Macpherson’s constitutional reforms continue

A quick one to note this Civil Service blog by Nick Macpherson, a review of a William Keegan book, and mentioned in a Tweet recently by Danny Blanchflower.

Danny picked it up to point out that this blog excuses Labour from causing the financial crisis.  This is actually not a particularly controversial thing to say in open economic discourse.  But it has become politically controversial as both the Conservatives and the Lib-Dems [wrongly, and hamfistedly] try to lay responsibility for the crisis at Labour’s door in their campaign to badge themselves as reliable fixers.

And this makes the blog an extraordinary thing.  Another instance of a senior civil servant sticking a neck out and taking ownership of a piece of advice or intellectual contribution.

It’s in the same vein, though less dramatic, as Nick Macpherson’s letter covering the Treasury analysis of currency options in the event of Scotland opting for independence, which revealed that he advised parties to the decision not to allow an independent Scotland to continue to participate in a currency union.

On that occasion, it was asserted that Nick’s intervention was justified because the break-up of the Union was an existential threat.  And somehow different therefore from all previous policy issues, on which it was proper for Macpherson to advise in private.  I found this logic to be a non-sequitur, simply on the grounds that there was no previously established and openly declared policy on personal interventions like this.  One can argue that the currency question bore on an existential threat to the Union.  But why did it follow that the civil service could be commanded, or take it upon itself to appoint one of its members to speak out?  And also presumably not to act on the behest of other parties representing groups of taxpayers, like the SNP?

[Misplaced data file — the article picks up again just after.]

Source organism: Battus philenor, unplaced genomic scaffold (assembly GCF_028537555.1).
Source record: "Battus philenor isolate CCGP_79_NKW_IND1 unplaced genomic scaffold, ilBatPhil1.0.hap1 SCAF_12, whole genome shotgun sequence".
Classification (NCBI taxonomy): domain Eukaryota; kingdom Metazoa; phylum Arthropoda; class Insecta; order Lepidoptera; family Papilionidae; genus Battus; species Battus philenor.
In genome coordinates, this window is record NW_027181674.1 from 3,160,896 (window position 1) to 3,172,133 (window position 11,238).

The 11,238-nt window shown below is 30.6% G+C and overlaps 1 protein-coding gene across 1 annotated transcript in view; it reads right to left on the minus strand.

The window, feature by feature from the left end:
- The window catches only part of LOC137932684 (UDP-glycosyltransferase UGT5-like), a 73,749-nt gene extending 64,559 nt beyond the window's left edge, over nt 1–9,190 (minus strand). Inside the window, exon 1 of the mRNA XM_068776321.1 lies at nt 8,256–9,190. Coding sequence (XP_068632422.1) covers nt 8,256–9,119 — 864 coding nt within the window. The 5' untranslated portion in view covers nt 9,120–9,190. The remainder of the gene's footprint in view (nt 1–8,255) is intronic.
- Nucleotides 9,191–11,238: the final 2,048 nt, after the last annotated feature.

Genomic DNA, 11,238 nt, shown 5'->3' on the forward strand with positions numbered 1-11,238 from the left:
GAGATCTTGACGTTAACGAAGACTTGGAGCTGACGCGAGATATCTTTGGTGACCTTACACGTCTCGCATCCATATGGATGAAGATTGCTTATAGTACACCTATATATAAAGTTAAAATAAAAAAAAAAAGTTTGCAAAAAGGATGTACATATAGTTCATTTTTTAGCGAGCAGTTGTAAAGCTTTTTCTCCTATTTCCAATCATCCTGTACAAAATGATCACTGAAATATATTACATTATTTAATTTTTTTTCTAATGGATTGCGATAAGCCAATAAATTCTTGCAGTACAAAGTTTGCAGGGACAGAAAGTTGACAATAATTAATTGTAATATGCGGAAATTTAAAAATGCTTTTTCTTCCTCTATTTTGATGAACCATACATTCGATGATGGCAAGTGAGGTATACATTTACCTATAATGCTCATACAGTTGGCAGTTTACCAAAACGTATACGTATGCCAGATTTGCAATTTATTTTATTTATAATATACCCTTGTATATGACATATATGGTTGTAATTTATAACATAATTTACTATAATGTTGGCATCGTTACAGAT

On this occasion, there is no existential threat.  But Nick anyway speaks out.  I happen to agree with all that he says.  But is it right to speak out like this?  Where will it all end?  My instincts are that we should have more of it, since the UK is a small country and there is a shortage of credible and sensible reflections on economic affairs.  But if this is not done in an orderly and constituted way there are risks.  The next Government might look at Nick’s blog and think:  ‘if this is going to go on we must make sure the next Perm Sec is ONE OF US’, and we move inexorably to a politicised civil service along the lines of the US.


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4 Responses to Macpherson’s constitutional reforms continue

  1. Roger Sealey says:

    What about Mervin King’s 2012 BBC Today Lecture, when he said: “So what was the problem? In a nutshell, our banking and financial system overextended itself. That left it fragile and vulnerable to a sudden loss of confidence.”

  2. With Cameron waving around that infamous “no money left” note, the Tories can’t complain about some undesirable leaking of ideas

  3. mg1phelps says:

    I am a retired civil service economist. Like you I agree, what economist could not, that Labour did not cause the recession. But I do wonder about the wisdom of serving civil servants going public with their views. On the other hand senior civil servants have always given off the record briefings. Perhaps openess is best, or broadening the remit of the OBR to answer specific questions about the effects of policies.

    • Tony Yates says:

      Very thoughtful. My hope is that whatever happens is codified and that recruitment processes for senior staff are made robust enough to withstand malign pitiful influence.

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